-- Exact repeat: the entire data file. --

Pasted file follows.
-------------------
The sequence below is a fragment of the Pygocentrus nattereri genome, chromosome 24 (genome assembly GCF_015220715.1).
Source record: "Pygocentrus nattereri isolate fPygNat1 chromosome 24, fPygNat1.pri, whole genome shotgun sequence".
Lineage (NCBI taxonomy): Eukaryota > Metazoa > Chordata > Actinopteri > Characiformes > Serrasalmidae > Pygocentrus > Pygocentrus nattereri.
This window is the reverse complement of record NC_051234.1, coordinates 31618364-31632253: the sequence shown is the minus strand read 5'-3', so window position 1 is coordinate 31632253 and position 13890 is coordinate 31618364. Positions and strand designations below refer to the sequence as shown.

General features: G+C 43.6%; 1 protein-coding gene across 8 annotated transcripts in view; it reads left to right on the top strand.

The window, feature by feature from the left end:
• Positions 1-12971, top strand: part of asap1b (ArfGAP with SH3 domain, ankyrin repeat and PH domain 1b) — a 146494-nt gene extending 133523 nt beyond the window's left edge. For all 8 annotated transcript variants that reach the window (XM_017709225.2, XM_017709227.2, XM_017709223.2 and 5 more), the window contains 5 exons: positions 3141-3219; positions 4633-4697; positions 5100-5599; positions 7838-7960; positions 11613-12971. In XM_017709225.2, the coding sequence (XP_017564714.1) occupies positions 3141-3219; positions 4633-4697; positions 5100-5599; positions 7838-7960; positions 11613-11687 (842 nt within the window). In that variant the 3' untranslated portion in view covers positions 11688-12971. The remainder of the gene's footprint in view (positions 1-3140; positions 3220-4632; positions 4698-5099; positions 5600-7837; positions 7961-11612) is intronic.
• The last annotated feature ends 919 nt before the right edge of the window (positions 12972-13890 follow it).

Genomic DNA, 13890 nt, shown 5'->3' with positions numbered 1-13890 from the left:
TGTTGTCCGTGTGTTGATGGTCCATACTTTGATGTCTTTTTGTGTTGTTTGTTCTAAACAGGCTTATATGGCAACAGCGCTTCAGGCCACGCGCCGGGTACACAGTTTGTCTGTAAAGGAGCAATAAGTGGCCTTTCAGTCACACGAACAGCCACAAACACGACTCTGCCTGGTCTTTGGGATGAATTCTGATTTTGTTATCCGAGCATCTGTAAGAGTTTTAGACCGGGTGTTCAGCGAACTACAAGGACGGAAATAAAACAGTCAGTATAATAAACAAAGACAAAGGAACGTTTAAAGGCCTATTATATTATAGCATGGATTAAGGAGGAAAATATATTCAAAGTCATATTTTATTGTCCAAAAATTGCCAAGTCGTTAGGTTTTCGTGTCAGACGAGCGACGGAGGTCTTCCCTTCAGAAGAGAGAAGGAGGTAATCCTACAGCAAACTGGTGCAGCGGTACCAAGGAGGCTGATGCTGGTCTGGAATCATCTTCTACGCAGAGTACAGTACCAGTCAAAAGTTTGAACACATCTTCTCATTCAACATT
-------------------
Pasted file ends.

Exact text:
The sequence below is a fragment of the Pygocentrus nattereri genome, chromosome 24 (genome assembly GCF_015220715.1).
Source record: "Pygocentrus nattereri isolate fPygNat1 chromosome 24, fPygNat1.pri, whole genome shotgun sequence".
Lineage (NCBI taxonomy): Eukaryota > Metazoa > Chordata > Actinopteri > Characiformes > Serrasalmidae > Pygocentrus > Pygocentrus nattereri.
This window is the reverse complement of record NC_051234.1, coordinates 31618364-31632253: the sequence shown is the minus strand read 5'-3', so window position 1 is coordinate 31632253 and position 13890 is coordinate 31618364. Positions and strand designations below refer to the sequence as shown.

General features: G+C 43.6%; 1 protein-coding gene across 8 annotated transcripts in view; it reads left to right on the top strand.

The window, feature by feature from the left end:
• Positions 1-12971, top strand: part of asap1b (ArfGAP with SH3 domain, ankyrin repeat and PH domain 1b) — a 146494-nt gene extending 133523 nt beyond the window's left edge. For all 8 annotated transcript variants that reach the window (XM_017709225.2, XM_017709227.2, XM_017709223.2 and 5 more), the window contains 5 exons: positions 3141-3219; positions 4633-4697; positions 5100-5599; positions 7838-7960; positions 11613-12971. In XM_017709225.2, the coding sequence (XP_017564714.1) occupies positions 3141-3219; positions 4633-4697; positions 5100-5599; positions 7838-7960; positions 11613-11687 (842 nt within the window). In that variant the 3' untranslated portion in view covers positions 11688-12971. The remainder of the gene's footprint in view (positions 1-3140; positions 3220-4632; positions 4698-5099; positions 5600-7837; positions 7961-11612) is intronic.
• The last annotated feature ends 919 nt before the right edge of the window (positions 12972-13890 follow it).

Genomic DNA, 13890 nt, shown 5'->3' with positions numbered 1-13890 from the left:
TGTTGTCCGTGTGTTGATGGTCCATACTTTGATGTCTTTTTGTGTTGTTTGTTCTAAACAGGCTTATATGGCAACAGCGCTTCAGGCCACGCGCCGGGTACACAGTTTGTCTGTAAAGGAGCAATAAGTGGCCTTTCAGTCACACGAACAGCCACAAACACGACTCTGCCTGGTCTTTGGGATGAATTCTGATTTTGTTATCCGAGCATCTGTAAGAGTTTTAGACCGGGTGTTCAGCGAACTACAAGGACGGAAATAAAACAGTCAGTATAATAAACAAAGACAAAGGAACGTTTAAAGGCCTATTATATTATAGCATGGATTAAGGAGGAAAATATATTCAAAGTCATATTTTATTGTCCAAAAATTGCCAAGTCGTTAGGTTTTCGTGTCAGACGAGCGACGGAGGTCTTCCCTTCAGAAGAGAGAAGGAGGTAATCCTACAGCAAACTGGTGCAGCGGTACCAAGGAGGCTGATGCTGGTCTGGAATCATCTTCTACGCAGAGTACAGTACCAGTCAAAAGTTTGAACACATCTTCTCATTCAACATT